In their Luxury Magazine supplement, The New York Times has been running a series of interviews with fashion insiders on the subject of LUXURY, asking each of them the following eight questions:
- What is your most treasured possession?
- What is the quality you most desire in a fine product?
- If you were a handbag, what would it look like?
- If “luxury” changed its name — what should it be called?
- Is your idea of luxury tangible — or a sensation/ experience?
- Can luxury be virtual as well as actual?
- What do you consider the most overrated luxury?
- Is your ultimate luxury time — for yourself?
The interview with Imran Amed, the Founder of Business of Fashion and a strategic consultant for international luxury brands, particurarily caught my eye.
Here are a few of his answers:
What is your most treasured possession?
It’s a tie between a durable, boiled cashmere blazer by the Japanese bespoke tailors ICHO and a vintage Heuer Carrera watch from the late 1960s. Both are high-quality, versatile items suited to my taste and style, with deeply personal stories attached to them. And both — if cared for properly — will last forever.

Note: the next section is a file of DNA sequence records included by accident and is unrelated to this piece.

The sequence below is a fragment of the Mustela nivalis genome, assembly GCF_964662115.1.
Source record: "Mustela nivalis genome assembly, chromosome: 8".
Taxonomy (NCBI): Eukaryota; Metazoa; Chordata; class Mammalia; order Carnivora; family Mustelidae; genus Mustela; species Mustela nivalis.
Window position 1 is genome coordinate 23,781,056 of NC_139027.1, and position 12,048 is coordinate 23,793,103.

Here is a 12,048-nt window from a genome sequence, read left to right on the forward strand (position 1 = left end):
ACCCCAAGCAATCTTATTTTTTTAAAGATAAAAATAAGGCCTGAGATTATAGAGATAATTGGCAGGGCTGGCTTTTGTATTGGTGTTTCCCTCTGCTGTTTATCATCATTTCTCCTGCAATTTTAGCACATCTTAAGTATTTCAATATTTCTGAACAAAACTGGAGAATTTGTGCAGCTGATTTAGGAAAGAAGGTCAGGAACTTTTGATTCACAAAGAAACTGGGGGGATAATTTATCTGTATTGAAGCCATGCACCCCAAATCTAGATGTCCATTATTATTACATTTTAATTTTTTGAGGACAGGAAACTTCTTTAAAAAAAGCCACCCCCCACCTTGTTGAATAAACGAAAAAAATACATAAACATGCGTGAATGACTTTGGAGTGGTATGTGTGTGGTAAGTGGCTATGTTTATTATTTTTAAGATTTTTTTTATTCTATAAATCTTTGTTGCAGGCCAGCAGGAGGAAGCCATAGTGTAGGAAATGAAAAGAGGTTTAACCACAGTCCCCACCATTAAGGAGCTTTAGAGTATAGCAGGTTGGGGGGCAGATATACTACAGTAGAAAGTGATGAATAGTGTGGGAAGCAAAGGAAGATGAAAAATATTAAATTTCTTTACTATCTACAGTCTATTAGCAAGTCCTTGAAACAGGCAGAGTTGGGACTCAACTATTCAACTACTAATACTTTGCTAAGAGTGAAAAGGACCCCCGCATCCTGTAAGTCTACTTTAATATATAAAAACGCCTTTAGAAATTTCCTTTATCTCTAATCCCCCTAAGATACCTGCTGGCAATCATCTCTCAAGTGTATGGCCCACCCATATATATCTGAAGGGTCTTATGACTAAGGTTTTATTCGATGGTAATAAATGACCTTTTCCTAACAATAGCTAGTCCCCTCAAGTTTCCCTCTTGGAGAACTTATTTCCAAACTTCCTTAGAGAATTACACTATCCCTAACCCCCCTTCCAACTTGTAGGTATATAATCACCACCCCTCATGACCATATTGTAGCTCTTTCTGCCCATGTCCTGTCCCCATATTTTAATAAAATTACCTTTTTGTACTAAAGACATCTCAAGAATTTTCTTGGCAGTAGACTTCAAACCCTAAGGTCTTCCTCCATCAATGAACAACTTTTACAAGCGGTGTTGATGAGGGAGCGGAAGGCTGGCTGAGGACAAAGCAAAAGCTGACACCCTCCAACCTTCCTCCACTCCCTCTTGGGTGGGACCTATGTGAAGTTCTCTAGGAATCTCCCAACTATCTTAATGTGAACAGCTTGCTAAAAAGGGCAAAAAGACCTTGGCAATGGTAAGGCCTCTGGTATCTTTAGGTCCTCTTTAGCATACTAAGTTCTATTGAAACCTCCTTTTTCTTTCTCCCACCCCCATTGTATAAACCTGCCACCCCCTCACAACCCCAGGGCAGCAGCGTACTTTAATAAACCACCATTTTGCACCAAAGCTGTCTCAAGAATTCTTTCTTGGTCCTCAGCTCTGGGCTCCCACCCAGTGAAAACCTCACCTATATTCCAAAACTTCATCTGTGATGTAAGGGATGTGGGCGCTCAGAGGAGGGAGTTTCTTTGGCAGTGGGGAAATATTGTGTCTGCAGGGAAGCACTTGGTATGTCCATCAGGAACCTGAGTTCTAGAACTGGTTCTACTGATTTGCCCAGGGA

What is the quality you most desire in a fine product?
It must enable me to reflect my own personality and fit with the way I live, rather than stamp me with a logo or reflect the current fashion trends.
If “luxury” changed its name — what should it be called?
During a period of unrestrained economic expansion, prices of so-called luxury products had risen to an all-time high, while quality and workmanship suffered. In short, consumers were paying more for less. This is why new luxury must focus on traditional luxury values: craftsmanship, personalization, heritage, quality at a fair price.
Is your idea of luxury tangible — or a sensation/ experience?
For me, luxury is about the stories, feelings and meaning attached to objects, as opposed to the actual objects themselves. For example, a traditional, handmade Alpaca scarf I discovered in a small, hidden shop in the San Telmo district of Buenos Aires is so much more luxurious to me than a mass-produced cashmere scarf piled up next to hundreds of others in a generic luxury flagship. True luxury must offer life-enriching experiences and stories, as well as attractive objects. Indeed, these kinds of stories may be the most enduring form of luxury of all, because they never expire.
Think about this as it might be applied to luxury real estate. Many of your potential buyers may share Imran's values and outlook. Will your marketing materials resonate with them? Does your copy reflect these or similar values? What are the values of your targeted buyers? As we've long said, "Every home has a story. It is your job to find it and tell it well."